Sunday, September 26, 2010

He's a big kid now?

If you've been reading for more than 4.3 seconds, you'll know I'm a big fan of words and, by proxy, a big fan of letters. (And if you hadn't been a big reader, there it is. Now you know!) I like to write them and receive them, and hear about them, and watch movies about them (except Letters from Juliet. That was nothing to write home about.) Anyway, my baby is turning seven years old in a few days. Seven. years. old. My baby!

Okay, Taylor's not mine. I have not been hiding secrets about birthing humans, no. But I stayed with my brother quite a bit around the time Taylor was born, and when his boy was about seven months old, I moved in for keeps. Taylor doesn't remember a time when I wasn't there; to him, my presence was not only normal, but a vital part of our family. I've spent more time in Taylor's life than any of my other actual siblings- and man oh man, I loved every second. Taylor is in first grade, and I doubt the following letter will be reading material for him, but one day, I want him to be able to read. I want him to know that he made me happy and he brought me joy and that without him, my life is missing something.

Dear T-mac,
Let me start by saying, sir, that you are one of the most awesome people I know, and I'm including grown-ups in that. You aren't afraid to speak your mind, and because of that, you've constantly got us laughing. We love that about you! It's one of the wonderful things about watching you grow up, but that doesn't mean that your growing up isn't a little bittersweet.

I remember that when I moved in, having a baby in the house was one of the best parts. See, I'm a baby person. I used to beg to be allowed to take care of you- "Can I feed him?" "Can I give him a bath?" I even wanted to change your diaper! And at night, you and I would lay down in Mom and Daddy's big bed and I would cuddle you until fell asleep (For the record, we watched General Hospital together.) And then, you got older and taking care of you was something I was almost expected to do, and sometimes, I wasn't thrilled about it. I can't tell you how many times I turned down friends during the summer because I "am watching the kids." I have to admit, I wasn't always happy to be responsible for little people and every now and then, I resented making all those peanut butter and jelly sandwiches.

And then I moved away. I'd calculated all of the risks: I'd miss so much, so many. But Taylor, I hadn't factored you in. You'd always been there- the little baby in the orange bean bag, the toddler nestled on my hip, the adorable three-year-old with the lisp calling me "Schlindsley," the annoying four year old jumping up and down on the bed- the sassy six-year-old rolling his eyes when I told him no cookies before dinner. And I'd always been there, too: changing your diapers, giving you baths, tucking you in, letting you have cookies before dinner. I've been to t-ball and soccer and baseball. I've watched you as the Shepherd and on the swings. It's what you knew, my presence. And suddenly, we were apart. And I couldn't come.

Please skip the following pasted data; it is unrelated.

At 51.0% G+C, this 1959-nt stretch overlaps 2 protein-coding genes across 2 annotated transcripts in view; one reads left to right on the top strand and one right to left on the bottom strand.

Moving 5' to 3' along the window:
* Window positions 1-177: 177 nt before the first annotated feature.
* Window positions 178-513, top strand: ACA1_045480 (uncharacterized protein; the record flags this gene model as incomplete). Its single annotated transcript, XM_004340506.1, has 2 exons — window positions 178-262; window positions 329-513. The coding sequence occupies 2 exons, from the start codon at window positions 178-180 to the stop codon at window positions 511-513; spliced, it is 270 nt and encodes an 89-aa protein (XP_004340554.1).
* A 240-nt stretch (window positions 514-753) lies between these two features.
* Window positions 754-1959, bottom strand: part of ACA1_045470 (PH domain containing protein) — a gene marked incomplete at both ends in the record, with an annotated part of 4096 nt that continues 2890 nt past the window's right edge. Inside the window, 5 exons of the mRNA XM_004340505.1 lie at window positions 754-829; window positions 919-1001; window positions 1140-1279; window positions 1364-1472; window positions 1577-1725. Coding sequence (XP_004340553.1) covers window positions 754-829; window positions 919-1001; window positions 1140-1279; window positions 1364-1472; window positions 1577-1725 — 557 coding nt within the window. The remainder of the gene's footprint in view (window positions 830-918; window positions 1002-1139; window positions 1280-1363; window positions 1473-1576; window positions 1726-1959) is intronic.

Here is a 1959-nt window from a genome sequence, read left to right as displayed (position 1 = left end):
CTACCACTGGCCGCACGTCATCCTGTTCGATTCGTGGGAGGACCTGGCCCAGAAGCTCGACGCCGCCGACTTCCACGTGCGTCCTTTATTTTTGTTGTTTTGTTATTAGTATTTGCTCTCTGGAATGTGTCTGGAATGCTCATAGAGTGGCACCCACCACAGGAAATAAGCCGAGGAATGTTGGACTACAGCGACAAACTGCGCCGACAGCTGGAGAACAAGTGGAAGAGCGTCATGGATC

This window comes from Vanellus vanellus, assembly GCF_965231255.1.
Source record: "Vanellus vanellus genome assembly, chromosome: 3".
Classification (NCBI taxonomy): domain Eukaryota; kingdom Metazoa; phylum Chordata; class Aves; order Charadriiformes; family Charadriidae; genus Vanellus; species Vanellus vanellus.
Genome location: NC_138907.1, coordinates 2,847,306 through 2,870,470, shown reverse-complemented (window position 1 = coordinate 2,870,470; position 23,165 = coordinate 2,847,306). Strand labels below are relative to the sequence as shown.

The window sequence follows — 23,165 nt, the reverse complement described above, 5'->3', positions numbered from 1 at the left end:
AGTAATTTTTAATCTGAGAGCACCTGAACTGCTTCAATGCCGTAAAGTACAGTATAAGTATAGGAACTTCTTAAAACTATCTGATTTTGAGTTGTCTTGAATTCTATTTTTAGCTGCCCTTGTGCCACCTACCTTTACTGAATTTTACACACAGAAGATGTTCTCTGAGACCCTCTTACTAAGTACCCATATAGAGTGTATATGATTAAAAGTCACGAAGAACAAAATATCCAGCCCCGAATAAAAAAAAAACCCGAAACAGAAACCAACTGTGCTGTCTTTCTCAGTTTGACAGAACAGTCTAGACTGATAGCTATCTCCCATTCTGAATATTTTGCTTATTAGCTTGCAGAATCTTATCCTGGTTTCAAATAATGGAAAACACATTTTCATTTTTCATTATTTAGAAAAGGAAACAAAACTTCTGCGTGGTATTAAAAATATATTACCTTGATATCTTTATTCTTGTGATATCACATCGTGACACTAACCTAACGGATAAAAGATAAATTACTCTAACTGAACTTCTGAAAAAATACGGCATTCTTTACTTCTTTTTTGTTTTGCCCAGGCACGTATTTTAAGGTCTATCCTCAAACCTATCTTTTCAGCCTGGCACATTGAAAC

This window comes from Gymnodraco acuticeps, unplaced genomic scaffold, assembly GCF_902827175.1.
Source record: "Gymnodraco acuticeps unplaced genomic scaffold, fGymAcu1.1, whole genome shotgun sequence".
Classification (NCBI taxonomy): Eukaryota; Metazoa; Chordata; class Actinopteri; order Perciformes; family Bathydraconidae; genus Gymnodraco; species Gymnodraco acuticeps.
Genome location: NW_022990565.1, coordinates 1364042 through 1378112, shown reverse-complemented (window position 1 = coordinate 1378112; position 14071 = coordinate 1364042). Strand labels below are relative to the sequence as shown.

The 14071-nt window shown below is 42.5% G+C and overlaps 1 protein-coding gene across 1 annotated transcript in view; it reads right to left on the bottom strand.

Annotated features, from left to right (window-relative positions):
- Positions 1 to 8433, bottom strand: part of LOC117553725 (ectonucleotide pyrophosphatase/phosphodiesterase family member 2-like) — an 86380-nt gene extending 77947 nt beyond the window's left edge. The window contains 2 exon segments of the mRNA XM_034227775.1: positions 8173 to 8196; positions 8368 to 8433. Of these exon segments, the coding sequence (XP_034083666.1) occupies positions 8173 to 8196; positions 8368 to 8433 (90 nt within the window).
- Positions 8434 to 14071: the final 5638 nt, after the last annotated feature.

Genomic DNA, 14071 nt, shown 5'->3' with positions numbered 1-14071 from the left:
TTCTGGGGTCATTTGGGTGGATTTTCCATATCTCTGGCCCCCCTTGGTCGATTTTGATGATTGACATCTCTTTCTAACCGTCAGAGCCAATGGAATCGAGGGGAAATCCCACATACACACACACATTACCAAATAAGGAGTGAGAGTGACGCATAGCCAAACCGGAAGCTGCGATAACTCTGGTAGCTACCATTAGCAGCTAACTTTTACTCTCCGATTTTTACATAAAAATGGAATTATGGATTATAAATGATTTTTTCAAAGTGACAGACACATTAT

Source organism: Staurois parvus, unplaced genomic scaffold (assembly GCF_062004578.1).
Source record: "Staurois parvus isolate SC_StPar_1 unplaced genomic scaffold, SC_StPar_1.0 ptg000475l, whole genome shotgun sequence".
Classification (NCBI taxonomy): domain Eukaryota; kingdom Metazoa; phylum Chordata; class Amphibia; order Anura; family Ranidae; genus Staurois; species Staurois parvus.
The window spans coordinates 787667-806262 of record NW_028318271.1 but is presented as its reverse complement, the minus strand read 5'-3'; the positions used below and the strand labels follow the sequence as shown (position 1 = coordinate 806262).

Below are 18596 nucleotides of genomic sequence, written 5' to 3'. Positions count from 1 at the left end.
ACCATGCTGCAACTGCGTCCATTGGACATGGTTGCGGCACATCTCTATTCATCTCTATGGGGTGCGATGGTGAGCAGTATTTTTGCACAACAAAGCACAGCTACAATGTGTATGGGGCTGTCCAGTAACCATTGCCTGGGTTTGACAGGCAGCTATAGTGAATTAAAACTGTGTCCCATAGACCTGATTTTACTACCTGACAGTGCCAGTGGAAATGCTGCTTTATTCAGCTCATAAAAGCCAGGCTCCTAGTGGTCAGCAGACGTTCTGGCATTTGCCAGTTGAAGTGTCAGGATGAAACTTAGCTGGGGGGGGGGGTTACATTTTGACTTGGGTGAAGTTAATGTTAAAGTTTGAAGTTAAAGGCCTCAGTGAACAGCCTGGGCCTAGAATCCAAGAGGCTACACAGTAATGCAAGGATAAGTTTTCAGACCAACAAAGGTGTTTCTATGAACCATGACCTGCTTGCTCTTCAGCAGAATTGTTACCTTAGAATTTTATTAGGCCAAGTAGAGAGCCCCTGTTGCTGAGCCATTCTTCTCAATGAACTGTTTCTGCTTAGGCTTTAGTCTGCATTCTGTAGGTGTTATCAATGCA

I'll never forget coming home. You wait at the door, almost as if you might be waiting so that you could retreat at the sight of me, because honestly, you get a little angry that I go away so often. But instead, you fling the door open and meet me in the yard. And always, the first thing you ask is how long we've got. "How long are you staying? How long until you go?" It breaks me every time that you associate me with leaving, but I know one day you'll understand, because one day you'll pack up and go, too. And then you'll know: it wasn't always fun football games and parties with friends, that independence didn't just mean freedom, but that it's heartache and regret at what's being missed, at the memories that aren't being made and the little boys who are disappointed. (That's not to say it isn't fun- you behave yourself!)

There's a song- "Forever Young" by Rod Stewart- and that's a little cliche, I know. But oh my soul, it conjures your face every single time. It says a lot, but mostly, "Be courageous and be brave. And in my heart, you'll always stay forever young." That's all I'm saying here, little boy. I want big things for you. I know you're going places and you're going to be making people laugh on your way. And much of the time, when you run by me, I am so happy that you're this wonderful person. But every now and then, I catch the eye of the little baby who would snuggle me in the rocker, or the two year old demanding to watch Shane Falco one more time, and my heart yearns for that you. I hope there's never a day when I can't go back because that boy colored my rainbow every day and the he did it again.

Basically, love, you hold a part of my heart. I've always known that, but I didn't realize how much of it you actually had until I left it with you when I came to college. I'm sorry about all of the games I've missed, all of the movies I haven't watched with you, all of the stories from first grade that I haven't heard. Don't think for a second that you don't cross my mind, because you do: I often wonder what you're doing, how much you're hating football practice, how many m's you wrote today at school. You're the light that I know will meet me when I pull into the drive, a shine that I can't wait to encounter. You love me even though I leave because you trust that I'll always come back.

And I promise- I will.

Happy Birthday, you great big kid, you.


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